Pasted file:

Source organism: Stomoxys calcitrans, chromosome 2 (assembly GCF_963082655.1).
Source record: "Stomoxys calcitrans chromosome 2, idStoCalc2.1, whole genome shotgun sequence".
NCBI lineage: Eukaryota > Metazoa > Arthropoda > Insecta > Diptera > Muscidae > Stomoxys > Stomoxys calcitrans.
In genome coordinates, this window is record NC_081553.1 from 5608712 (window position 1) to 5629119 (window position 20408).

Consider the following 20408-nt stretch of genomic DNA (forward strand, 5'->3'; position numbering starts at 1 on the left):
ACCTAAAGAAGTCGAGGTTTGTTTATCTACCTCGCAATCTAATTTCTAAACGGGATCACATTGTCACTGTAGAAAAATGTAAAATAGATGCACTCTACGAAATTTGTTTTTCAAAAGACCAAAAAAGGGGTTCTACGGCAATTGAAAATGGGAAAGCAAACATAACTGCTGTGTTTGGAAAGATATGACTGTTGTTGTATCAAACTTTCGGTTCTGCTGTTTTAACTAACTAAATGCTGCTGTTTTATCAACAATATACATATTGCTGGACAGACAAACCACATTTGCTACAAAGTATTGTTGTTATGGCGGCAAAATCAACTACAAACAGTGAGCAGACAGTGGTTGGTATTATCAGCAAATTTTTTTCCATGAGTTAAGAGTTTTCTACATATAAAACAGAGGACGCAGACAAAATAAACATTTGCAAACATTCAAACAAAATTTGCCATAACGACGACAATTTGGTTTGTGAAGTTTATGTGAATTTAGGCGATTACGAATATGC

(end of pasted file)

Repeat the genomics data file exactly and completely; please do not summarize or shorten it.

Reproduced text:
Source organism: Stomoxys calcitrans, chromosome 2 (assembly GCF_963082655.1).
Source record: "Stomoxys calcitrans chromosome 2, idStoCalc2.1, whole genome shotgun sequence".
NCBI lineage: Eukaryota > Metazoa > Arthropoda > Insecta > Diptera > Muscidae > Stomoxys > Stomoxys calcitrans.
In genome coordinates, this window is record NC_081553.1 from 5608712 (window position 1) to 5629119 (window position 20408).

Consider the following 20408-nt stretch of genomic DNA (forward strand, 5'->3'; position numbering starts at 1 on the left):
ACCTAAAGAAGTCGAGGTTTGTTTATCTACCTCGCAATCTAATTTCTAAACGGGATCACATTGTCACTGTAGAAAAATGTAAAATAGATGCACTCTACGAAATTTGTTTTTCAAAAGACCAAAAAAGGGGTTCTACGGCAATTGAAAATGGGAAAGCAAACATAACTGCTGTGTTTGGAAAGATATGACTGTTGTTGTATCAAACTTTCGGTTCTGCTGTTTTAACTAACTAAATGCTGCTGTTTTATCAACAATATACATATTGCTGGACAGACAAACCACATTTGCTACAAAGTATTGTTGTTATGGCGGCAAAATCAACTACAAACAGTGAGCAGACAGTGGTTGGTATTATCAGCAAATTTTTTTCCATGAGTTAAGAGTTTTCTACATATAAAACAGAGGACGCAGACAAAATAAACATTTGCAAACATTCAAACAAAATTTGCCATAACGACGACAATTTGGTTTGTGAAGTTTATGTGAATTTAGGCGATTACGAATATGC